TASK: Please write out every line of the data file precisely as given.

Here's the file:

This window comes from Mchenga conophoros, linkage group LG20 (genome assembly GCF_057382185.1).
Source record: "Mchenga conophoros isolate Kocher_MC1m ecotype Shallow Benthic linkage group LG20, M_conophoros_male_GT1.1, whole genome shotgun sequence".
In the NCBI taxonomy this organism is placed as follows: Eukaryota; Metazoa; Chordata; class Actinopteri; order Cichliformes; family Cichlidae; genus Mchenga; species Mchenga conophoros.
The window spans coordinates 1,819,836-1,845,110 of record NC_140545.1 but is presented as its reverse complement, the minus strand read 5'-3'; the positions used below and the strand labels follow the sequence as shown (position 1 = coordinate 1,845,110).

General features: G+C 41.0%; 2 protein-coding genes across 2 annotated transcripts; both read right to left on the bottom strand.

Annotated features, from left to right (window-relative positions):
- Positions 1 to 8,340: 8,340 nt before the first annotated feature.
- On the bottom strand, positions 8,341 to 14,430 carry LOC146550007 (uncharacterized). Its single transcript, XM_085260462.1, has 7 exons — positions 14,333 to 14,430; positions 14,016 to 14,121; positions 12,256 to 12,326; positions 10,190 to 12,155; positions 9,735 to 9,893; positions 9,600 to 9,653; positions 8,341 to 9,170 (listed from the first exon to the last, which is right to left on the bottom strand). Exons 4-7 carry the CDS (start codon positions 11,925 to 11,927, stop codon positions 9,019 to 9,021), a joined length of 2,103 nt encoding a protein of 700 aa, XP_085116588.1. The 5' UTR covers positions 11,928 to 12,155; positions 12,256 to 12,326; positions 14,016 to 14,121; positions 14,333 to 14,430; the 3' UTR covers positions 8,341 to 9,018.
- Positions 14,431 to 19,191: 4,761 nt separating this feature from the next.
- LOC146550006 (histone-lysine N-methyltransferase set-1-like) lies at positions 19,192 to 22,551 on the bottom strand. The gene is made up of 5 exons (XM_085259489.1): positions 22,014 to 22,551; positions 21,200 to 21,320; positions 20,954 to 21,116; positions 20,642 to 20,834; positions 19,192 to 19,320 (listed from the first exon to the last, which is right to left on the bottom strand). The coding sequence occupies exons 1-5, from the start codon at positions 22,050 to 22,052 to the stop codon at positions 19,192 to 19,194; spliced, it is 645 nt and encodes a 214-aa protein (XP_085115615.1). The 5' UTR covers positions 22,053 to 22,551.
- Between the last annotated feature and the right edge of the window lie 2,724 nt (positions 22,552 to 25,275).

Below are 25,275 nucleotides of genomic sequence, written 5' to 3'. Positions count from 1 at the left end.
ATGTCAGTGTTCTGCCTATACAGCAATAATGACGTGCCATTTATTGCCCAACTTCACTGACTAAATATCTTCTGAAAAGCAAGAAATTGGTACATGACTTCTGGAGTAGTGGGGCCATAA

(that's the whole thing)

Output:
This window comes from Mchenga conophoros, linkage group LG20 (genome assembly GCF_057382185.1).
Source record: "Mchenga conophoros isolate Kocher_MC1m ecotype Shallow Benthic linkage group LG20, M_conophoros_male_GT1.1, whole genome shotgun sequence".
In the NCBI taxonomy this organism is placed as follows: Eukaryota; Metazoa; Chordata; class Actinopteri; order Cichliformes; family Cichlidae; genus Mchenga; species Mchenga conophoros.
The window spans coordinates 1,819,836-1,845,110 of record NC_140545.1 but is presented as its reverse complement, the minus strand read 5'-3'; the positions used below and the strand labels follow the sequence as shown (position 1 = coordinate 1,845,110).

General features: G+C 41.0%; 2 protein-coding genes across 2 annotated transcripts; both read right to left on the bottom strand.

Annotated features, from left to right (window-relative positions):
- Positions 1 to 8,340: 8,340 nt before the first annotated feature.
- On the bottom strand, positions 8,341 to 14,430 carry LOC146550007 (uncharacterized). Its single transcript, XM_085260462.1, has 7 exons — positions 14,333 to 14,430; positions 14,016 to 14,121; positions 12,256 to 12,326; positions 10,190 to 12,155; positions 9,735 to 9,893; positions 9,600 to 9,653; positions 8,341 to 9,170 (listed from the first exon to the last, which is right to left on the bottom strand). Exons 4-7 carry the CDS (start codon positions 11,925 to 11,927, stop codon positions 9,019 to 9,021), a joined length of 2,103 nt encoding a protein of 700 aa, XP_085116588.1. The 5' UTR covers positions 11,928 to 12,155; positions 12,256 to 12,326; positions 14,016 to 14,121; positions 14,333 to 14,430; the 3' UTR covers positions 8,341 to 9,018.
- Positions 14,431 to 19,191: 4,761 nt separating this feature from the next.
- LOC146550006 (histone-lysine N-methyltransferase set-1-like) lies at positions 19,192 to 22,551 on the bottom strand. The gene is made up of 5 exons (XM_085259489.1): positions 22,014 to 22,551; positions 21,200 to 21,320; positions 20,954 to 21,116; positions 20,642 to 20,834; positions 19,192 to 19,320 (listed from the first exon to the last, which is right to left on the bottom strand). The coding sequence occupies exons 1-5, from the start codon at positions 22,050 to 22,052 to the stop codon at positions 19,192 to 19,194; spliced, it is 645 nt and encodes a 214-aa protein (XP_085115615.1). The 5' UTR covers positions 22,053 to 22,551.
- Between the last annotated feature and the right edge of the window lie 2,724 nt (positions 22,552 to 25,275).

Below are 25,275 nucleotides of genomic sequence, written 5' to 3'. Positions count from 1 at the left end.
ATGTCAGTGTTCTGCCTATACAGCAATAATGACGTGCCATTTATTGCCCAACTTCACTGACTAAATATCTTCTGAAAAGCAAGAAATTGGTACATGACTTCTGGAGTAGTGGGGCCATAA